If we ignore the need for compassion, kindness and love in the drive for wealth and fame, it can destroy us, writes Ewan Aitken.
‘Political language – and with variations this is true of all political parties – is designed to make lies sound truthful and murder respectable, and to give an appearance of solidity to pure wind.” So wrote George Orwell in 1946. It would seem fake news became the norm and truth a casualty of power long before this past year, though I think we could safely argue it’s been taken to a whole new level on both sides of the Atlantic.
Truth is never singular. I saw an excellent show at the Lyceum this year, Barbershop Chronicles, which took the same day in 2012 and much of the same news and viewed it through the eyes of the staff and customers in six different African barbershops across the world. It’s an adventure of kinship, memory, family, secrecy, hope and, of course, truth though as the play showed quite brilliantly what was understood to be truth was different, sometimes subtly but still different. Truth is never one-eyed.
I was back at the Lyceum for their brilliant production of A Christmas Carol, which is set in Edinburgh and introduces Greyfriars Bobby to the cast in the form of an excellent puppet.
A Christmas Carol being set in Edinburgh wasn’t in truth a stretch – one of the stories about A Christmas Carol is the name Scrooge comes from a headstone in Canongate Kirkyard which Dickens saw in 1841 in memory of an “Ebenezer Lennox Scroggie – a meal man”, the description being a reference to his work as a corn merchant.
Dickens apparently misread it as “a mean man” and wondered why such a harsh thing would be put on someone’s gravestone. So from not quite fake news but mistaken identify, came the classic story, which has done so much to shape our idea of a good Christmas.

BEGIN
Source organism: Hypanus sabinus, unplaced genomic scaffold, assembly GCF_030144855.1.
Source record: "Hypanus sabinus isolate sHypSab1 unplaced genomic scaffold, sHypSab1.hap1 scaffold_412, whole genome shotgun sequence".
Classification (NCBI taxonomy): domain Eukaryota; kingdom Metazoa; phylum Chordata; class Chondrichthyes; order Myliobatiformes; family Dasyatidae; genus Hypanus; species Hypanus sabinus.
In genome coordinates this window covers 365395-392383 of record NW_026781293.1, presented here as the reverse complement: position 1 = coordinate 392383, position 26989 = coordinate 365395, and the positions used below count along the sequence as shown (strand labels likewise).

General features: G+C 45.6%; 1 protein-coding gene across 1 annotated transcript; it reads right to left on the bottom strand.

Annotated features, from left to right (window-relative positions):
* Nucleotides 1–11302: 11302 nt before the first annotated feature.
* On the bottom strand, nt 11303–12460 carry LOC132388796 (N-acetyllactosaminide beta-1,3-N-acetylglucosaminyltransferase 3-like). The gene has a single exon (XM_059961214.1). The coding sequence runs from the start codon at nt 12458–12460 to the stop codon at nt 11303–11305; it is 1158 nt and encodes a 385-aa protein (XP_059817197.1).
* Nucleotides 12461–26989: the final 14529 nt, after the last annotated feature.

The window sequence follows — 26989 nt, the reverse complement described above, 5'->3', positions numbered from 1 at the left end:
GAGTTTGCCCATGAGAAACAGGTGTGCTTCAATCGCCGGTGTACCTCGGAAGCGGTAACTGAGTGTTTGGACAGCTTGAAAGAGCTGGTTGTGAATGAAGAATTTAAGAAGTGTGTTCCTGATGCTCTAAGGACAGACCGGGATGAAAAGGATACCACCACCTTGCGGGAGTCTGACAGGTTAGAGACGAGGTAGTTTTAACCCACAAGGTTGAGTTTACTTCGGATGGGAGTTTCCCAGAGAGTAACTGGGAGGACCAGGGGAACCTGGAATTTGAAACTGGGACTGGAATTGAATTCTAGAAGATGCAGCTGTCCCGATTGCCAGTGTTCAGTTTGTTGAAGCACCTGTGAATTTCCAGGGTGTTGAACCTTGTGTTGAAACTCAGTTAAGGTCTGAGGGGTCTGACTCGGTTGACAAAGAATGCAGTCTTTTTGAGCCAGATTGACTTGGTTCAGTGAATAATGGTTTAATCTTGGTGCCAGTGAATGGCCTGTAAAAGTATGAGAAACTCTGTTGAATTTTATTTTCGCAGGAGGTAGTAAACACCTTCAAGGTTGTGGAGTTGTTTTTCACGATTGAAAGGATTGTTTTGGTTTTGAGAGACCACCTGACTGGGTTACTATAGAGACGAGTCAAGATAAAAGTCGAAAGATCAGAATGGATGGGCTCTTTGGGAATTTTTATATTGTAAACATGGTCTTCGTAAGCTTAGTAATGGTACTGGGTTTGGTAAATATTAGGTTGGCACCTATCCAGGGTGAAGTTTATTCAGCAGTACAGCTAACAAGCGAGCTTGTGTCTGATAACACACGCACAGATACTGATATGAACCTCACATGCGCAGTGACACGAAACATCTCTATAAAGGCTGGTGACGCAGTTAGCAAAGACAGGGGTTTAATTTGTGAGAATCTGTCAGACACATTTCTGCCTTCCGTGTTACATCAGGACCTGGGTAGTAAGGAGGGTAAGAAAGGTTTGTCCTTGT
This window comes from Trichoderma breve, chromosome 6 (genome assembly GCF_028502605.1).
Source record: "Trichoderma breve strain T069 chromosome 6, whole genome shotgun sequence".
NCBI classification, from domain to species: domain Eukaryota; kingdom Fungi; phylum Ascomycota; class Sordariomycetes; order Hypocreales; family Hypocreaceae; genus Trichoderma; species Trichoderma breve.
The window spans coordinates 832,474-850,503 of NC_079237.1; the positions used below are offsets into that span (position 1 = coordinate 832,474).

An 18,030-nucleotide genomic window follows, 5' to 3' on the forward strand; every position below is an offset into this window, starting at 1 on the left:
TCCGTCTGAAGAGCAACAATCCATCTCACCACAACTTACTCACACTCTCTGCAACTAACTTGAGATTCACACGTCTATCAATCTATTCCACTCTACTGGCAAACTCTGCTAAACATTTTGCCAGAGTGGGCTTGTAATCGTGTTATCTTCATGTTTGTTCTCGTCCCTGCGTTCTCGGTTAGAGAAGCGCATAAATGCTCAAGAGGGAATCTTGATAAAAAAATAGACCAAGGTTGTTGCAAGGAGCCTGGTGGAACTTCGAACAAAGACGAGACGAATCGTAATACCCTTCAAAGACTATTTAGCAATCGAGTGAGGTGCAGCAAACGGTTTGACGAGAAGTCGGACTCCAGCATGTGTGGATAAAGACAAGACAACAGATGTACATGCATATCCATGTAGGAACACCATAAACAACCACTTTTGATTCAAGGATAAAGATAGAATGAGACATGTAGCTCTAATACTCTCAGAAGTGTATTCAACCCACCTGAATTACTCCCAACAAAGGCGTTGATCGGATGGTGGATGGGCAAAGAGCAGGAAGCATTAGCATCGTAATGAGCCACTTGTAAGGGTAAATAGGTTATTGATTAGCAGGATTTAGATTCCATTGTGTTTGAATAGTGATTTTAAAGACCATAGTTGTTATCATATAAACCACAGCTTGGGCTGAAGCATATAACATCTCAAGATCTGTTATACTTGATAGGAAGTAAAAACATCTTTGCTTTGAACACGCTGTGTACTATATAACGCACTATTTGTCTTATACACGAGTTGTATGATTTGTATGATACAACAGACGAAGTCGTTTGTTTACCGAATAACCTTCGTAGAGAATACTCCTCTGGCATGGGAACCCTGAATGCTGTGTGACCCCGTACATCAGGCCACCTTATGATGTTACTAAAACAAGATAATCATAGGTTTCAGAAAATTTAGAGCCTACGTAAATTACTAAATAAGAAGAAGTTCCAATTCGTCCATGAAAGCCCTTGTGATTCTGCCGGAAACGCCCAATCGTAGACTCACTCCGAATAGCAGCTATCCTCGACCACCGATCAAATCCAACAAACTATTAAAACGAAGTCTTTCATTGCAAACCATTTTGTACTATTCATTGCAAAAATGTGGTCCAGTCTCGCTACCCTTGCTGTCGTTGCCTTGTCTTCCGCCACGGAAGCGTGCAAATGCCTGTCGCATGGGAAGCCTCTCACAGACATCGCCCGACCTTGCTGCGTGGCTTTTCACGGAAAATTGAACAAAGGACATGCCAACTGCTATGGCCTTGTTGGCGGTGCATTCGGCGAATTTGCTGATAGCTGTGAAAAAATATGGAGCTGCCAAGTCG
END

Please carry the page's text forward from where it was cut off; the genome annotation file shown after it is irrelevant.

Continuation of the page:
Dickens’ critique of the pursuit of money over all other human connections still resonates today. He may have misunderstood the truth about the life of Ebenezer Lennox Scroggie but he was spot on about the pursuit of wealth and power in itself being destructive to the human condition.
Live the changes we seek
When it becomes our purpose, it can destroy us. I am not having a go at either wealth itself or people who are wealthy. It’s when the journey to wealth and power causes suffering to others on the way because the pursuit of wealth and power, as was the case with Scrooge, supersedes the need for compassion, kindness and love.
Just as Scrooge eventually discovered sharing and caring was better than selfishness and miserliness, the antidote to fake news, lies and people seeking power for their own ends is to live our lives as we would want others to live them, in kindness, compassion and love, even when it’s tough to act in this way when others are making choices which are destructive to them and those around them. As Gandhi is supposed to have said, we need to live the change we seek. Acting in kindness and compassion doesn’t mean just accepting when a politician lies or someone chooses money over humanity. But it does mean making sure how we engage with them focuses on seeking to see their humanity first, trying to understand why they act in the way they do and the way they see the world and communicating with firm gentleness through that prism and not our own anger and prejudice.
In Cyrenians we have a key principle of unconditional positive regard which means always focusing on the person no matter what we might feel about their choices or the journey they have taken. It is a principle, which if applied in our responses to those who seek to hold power, could transform our wider public debate and draw those who seek power at whatever cost into a very different space.
Ewan Aitken is CEO of Cyrenians Scotland